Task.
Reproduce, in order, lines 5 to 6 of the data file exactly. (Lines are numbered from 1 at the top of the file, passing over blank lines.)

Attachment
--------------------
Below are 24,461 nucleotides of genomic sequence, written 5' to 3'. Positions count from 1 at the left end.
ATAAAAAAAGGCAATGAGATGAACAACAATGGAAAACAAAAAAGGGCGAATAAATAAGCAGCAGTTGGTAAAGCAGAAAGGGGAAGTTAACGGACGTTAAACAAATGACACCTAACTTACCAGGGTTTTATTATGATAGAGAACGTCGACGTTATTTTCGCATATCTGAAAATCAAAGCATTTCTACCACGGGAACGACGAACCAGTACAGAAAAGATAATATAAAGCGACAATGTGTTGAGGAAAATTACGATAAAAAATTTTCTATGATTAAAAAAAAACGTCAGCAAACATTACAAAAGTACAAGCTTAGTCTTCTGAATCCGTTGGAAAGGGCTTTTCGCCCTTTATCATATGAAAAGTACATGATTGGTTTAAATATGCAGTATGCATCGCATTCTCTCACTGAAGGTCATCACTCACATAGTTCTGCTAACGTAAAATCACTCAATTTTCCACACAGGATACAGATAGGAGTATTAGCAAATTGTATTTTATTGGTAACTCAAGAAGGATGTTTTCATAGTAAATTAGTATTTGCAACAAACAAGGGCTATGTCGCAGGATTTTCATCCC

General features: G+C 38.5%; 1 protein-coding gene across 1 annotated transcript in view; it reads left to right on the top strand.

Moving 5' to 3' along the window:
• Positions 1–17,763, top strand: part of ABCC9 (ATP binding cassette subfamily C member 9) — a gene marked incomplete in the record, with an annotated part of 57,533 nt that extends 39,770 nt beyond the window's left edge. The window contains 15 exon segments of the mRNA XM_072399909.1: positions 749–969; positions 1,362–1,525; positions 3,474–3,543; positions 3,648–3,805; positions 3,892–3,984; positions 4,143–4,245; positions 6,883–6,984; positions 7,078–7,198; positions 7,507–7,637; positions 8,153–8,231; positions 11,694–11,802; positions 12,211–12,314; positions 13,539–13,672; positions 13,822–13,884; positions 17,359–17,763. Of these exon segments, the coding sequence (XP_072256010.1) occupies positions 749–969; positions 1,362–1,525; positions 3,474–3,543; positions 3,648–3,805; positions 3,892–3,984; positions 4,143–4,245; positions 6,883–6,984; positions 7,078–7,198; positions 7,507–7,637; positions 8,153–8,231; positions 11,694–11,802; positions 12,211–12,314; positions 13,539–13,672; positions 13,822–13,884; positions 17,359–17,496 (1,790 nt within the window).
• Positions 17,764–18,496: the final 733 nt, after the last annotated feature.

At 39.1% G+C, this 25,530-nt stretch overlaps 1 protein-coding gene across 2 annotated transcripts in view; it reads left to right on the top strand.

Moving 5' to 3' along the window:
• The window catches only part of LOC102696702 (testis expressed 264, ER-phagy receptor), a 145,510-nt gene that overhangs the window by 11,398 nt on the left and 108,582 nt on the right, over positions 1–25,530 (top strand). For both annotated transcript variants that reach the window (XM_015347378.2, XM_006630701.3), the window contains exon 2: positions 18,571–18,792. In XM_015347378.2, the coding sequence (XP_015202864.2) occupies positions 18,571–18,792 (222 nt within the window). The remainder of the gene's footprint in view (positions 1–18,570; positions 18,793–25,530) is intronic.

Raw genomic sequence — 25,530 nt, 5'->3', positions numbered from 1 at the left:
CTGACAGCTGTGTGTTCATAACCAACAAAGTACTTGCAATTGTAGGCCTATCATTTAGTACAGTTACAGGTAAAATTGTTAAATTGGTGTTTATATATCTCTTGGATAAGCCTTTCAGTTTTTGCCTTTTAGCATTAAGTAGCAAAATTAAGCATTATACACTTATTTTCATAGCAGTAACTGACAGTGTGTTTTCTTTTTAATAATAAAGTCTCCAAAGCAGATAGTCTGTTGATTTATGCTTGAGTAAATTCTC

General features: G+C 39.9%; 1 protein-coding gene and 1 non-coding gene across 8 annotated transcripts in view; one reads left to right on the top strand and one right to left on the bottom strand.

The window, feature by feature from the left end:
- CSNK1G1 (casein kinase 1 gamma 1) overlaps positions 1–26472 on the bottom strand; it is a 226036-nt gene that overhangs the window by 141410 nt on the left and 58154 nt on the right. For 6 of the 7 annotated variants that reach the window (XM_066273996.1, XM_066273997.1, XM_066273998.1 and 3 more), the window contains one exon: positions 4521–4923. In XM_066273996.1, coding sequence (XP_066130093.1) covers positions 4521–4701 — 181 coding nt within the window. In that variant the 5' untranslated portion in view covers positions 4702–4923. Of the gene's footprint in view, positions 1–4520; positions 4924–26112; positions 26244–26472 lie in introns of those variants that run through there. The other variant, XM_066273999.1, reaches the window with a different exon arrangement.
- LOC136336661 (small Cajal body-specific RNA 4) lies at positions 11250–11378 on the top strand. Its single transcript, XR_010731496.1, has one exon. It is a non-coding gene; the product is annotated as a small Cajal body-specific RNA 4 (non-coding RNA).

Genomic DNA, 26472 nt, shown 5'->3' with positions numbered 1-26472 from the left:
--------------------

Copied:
• Positions 1–17,763, top strand: part of ABCC9 (ATP binding cassette subfamily C member 9) — a gene marked incomplete in the record, with an annotated part of 57,533 nt that extends 39,770 nt beyond the window's left edge. The window contains 15 exon segments of the mRNA XM_072399909.1: positions 749–969; positions 1,362–1,525; positions 3,474–3,543; positions 3,648–3,805; positions 3,892–3,984; positions 4,143–4,245; positions 6,883–6,984; positions 7,078–7,198; positions 7,507–7,637; positions 8,153–8,231; positions 11,694–11,802; positions 12,211–12,314; positions 13,539–13,672; positions 13,822–13,884; positions 17,359–17,763. Of these exon segments, the coding sequence (XP_072256010.1) occupies positions 749–969; positions 1,362–1,525; positions 3,474–3,543; positions 3,648–3,805; positions 3,892–3,984; positions 4,143–4,245; positions 6,883–6,984; positions 7,078–7,198; positions 7,507–7,637; positions 8,153–8,231; positions 11,694–11,802; positions 12,211–12,314; positions 13,539–13,672; positions 13,822–13,884; positions 17,359–17,496 (1,790 nt within the window).
• Positions 17,764–18,496: the final 733 nt, after the last annotated feature.